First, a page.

Charles William Toney was born in LaCrosse, Wisconsin on August 23rd, 1913 to Wilber and Stella Toney.
He attended Clinton High School in Clinton, Iowa, and was on the swim team. This led to his first fight for civil rights when, at the age of 14, he was denied entry in Clinton’s new Municipal Pool . He went up to the City Attorney to ask him why he was being denied his rights as a resident, and was told that they didn’t want him swimming in the same pool as white girls.
Mr. Toney graduated in 1930, and studied Chemistry at St. Ambrose University in Davenport, Iowa, for a year, but the Great Depression made money tight and school was expensive. He moved to Hell’s Half-Acre in St. Louis and found work as an elevator operator.
Mr. Toney moved back to Davenport in 1936, finding employment with John Deere Malleable Works. At the start of World War II, the company sent him for further training and he became the first welder of color in the states of Iowa and Illinois. He worked as a welder for 20 years.
He married Ann Palmer on December 17, 1943 in Davenport. They lived at 1010 Western Avenue, where they had an in-ground pool and invited black children in the community to use it to learn to swim, as they, too, were not allowed to use the Municipal Natatorium.
The summer before they were married, Charles and Ann stopped by a local soda fountain, The Colonial Fountain, after a movie date. They sat in a booth and then moved to the counter, but the waitress refused to serve them. Toney filed a complaint under Iowa’s 1884 Civil Rights Act Public Accommodation Law. On August 8th, 1945, a jury found Dorothy Baxter guilty of infringing on Toney’s civil rights. This was among the earliest successful civil rights suits in Iowa. According to a survey by the League for Social Justice, called “Citizen 2nd Class,” The Colonial Fountain was the only restaurant to serve blacks in the early 1950s.
Mr. and Mrs. Toney published the Davenport Sepia Record, a local magazine spotlighting black people in the community and the country. The goal of the magazine, which ran for two years, was to promote better racial conditions in the Quad Cities.
Mr. Toney also ran a barber/beauty shop on the SW corner of 11th and Ripley. At the time, it was the only barbershop in Davenport that served Blacks.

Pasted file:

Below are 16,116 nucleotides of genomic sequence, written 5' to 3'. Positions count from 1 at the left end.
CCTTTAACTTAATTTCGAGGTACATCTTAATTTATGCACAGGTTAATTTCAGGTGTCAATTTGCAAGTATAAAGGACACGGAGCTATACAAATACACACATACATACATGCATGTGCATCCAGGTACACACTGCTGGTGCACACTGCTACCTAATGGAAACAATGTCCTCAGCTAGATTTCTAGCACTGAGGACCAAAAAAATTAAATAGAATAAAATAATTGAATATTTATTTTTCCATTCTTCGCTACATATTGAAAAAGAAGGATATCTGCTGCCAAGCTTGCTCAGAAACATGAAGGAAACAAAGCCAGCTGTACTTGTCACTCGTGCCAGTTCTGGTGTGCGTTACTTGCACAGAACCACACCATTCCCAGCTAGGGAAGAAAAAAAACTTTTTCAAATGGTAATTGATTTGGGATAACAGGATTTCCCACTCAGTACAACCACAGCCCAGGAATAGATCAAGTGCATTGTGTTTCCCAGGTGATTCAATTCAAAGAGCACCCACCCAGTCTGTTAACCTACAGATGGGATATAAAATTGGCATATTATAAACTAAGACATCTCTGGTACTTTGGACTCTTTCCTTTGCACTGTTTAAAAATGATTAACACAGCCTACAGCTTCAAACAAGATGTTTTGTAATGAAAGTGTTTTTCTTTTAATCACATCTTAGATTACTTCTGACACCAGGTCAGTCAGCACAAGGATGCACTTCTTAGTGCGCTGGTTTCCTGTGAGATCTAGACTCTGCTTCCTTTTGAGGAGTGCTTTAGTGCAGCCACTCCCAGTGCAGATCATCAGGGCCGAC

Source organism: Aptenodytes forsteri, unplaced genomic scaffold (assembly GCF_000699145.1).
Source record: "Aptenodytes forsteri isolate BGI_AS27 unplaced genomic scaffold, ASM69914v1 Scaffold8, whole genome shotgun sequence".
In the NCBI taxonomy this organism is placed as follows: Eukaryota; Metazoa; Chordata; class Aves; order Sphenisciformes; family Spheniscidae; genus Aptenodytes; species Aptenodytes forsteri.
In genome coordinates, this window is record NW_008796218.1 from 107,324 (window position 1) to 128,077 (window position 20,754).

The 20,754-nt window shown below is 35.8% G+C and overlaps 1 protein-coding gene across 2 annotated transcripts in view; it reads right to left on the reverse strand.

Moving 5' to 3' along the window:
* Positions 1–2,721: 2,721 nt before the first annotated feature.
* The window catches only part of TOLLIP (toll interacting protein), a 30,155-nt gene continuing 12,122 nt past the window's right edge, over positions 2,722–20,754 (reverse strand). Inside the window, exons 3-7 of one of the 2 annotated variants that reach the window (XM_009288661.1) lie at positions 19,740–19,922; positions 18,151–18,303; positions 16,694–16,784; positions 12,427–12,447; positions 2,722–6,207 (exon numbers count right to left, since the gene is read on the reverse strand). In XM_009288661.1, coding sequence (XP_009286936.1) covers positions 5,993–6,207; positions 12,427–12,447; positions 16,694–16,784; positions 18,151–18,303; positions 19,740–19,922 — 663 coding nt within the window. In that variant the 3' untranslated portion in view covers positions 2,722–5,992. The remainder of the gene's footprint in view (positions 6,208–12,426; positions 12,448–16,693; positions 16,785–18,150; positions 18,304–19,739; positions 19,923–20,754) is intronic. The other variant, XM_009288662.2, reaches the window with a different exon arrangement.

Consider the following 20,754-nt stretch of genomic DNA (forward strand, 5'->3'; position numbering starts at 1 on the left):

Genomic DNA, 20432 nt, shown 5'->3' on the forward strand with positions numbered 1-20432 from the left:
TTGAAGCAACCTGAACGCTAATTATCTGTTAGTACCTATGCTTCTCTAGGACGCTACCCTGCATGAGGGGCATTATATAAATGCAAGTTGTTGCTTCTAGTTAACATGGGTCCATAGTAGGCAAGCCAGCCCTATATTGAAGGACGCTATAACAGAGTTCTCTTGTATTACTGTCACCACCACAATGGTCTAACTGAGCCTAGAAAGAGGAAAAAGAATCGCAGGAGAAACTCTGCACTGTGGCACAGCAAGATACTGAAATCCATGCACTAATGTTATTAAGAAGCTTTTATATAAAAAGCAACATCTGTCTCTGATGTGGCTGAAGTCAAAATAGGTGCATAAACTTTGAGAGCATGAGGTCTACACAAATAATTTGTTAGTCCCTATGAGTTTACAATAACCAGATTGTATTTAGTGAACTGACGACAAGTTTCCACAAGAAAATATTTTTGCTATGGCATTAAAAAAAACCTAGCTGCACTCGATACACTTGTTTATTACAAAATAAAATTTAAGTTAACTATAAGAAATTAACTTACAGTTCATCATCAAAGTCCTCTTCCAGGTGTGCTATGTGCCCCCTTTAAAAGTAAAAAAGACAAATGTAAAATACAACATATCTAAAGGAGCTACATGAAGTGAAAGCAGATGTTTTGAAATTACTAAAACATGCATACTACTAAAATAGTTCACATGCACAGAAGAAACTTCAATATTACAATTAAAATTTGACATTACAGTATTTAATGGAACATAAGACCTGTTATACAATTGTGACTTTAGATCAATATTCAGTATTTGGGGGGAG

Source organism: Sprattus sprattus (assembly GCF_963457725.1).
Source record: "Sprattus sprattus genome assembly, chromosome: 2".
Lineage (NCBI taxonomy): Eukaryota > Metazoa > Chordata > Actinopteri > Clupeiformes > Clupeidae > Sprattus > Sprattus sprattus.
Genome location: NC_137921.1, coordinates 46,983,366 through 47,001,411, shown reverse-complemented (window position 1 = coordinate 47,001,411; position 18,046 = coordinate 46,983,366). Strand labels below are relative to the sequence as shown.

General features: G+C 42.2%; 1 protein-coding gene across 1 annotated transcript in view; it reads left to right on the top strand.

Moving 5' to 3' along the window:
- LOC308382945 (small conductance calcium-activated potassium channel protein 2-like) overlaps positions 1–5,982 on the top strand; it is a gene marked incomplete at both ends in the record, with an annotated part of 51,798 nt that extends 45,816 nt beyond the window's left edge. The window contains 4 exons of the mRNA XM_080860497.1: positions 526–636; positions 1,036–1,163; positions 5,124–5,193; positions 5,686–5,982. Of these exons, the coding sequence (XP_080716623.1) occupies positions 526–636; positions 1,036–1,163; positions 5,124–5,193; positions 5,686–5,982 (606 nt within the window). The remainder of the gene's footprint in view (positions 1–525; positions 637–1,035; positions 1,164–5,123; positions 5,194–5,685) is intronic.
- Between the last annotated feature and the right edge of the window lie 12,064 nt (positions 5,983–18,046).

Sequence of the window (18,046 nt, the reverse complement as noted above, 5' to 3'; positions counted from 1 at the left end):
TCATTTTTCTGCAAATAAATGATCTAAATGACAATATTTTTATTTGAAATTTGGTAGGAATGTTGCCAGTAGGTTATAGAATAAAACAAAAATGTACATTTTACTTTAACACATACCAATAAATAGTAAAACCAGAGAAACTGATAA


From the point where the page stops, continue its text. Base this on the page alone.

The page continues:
“Some of us brought about a change from the segregation and discrimination that was practiced by the good old boys. People are soon forgotten for the good they did back in those days. What we did was not a popular thing to do.”
Mr. Toney didn’t limit his fight for civil rights to a local scale. He served as president of the Davenport NAACP, president of the Catholic Inter-racial Council, served on the Iowa Civil Rights Commission, Chair of the Human Rights & Employment Practices Committee of the Iowa Association of Business & Industry, and others. He also worked for a time as a Washington Lobbyist for a federal employment practices act under A. Phillip Randolph, the president of the Sleeping Car Porters Union.
He presented the Pacem In Terris Award to Martin Luther King Jr., in 1965 in Davenport.
In 1964, Mr. Toney transferred to the main division of Deere & Company, and four years later, he was promoted to the Manager of Minority Relations. In 1972, he challenged Deere’s management with a request to compete for an executive position and became the first black executive with Deere & Co., serving as Director of Affirmative Action.
While Director, he initiated one of the first voluntary affirmative action plans in the nation, and oversaw corporate wide recruiting efforts at historically Black Colleges.
“As far as major corporations like Deere are concerned, we will continue to have affirmative action and equal opportunity because it’s morally right and doggone good business to use all the available talent a community has to offer.”
Mr. Toney received an Honorary Doctorate Degree for Public Service from St. Ambrose University in 1975 and retired from Deere & Co. in 1983, after 42 years of service.
Charles William Toney died at the age of 96, on Wednesday, October 28, 2009 in Moline, Illinois.
His barbershop was recreated for a civil rights exhibit at the Putnam Museum in January 2010 and he was inducted into the Iowa African-American Hall of Fame in August of that year. Part of that exhibit is now on display at the Main Street Library through April 3rd.
(posted by Cristina)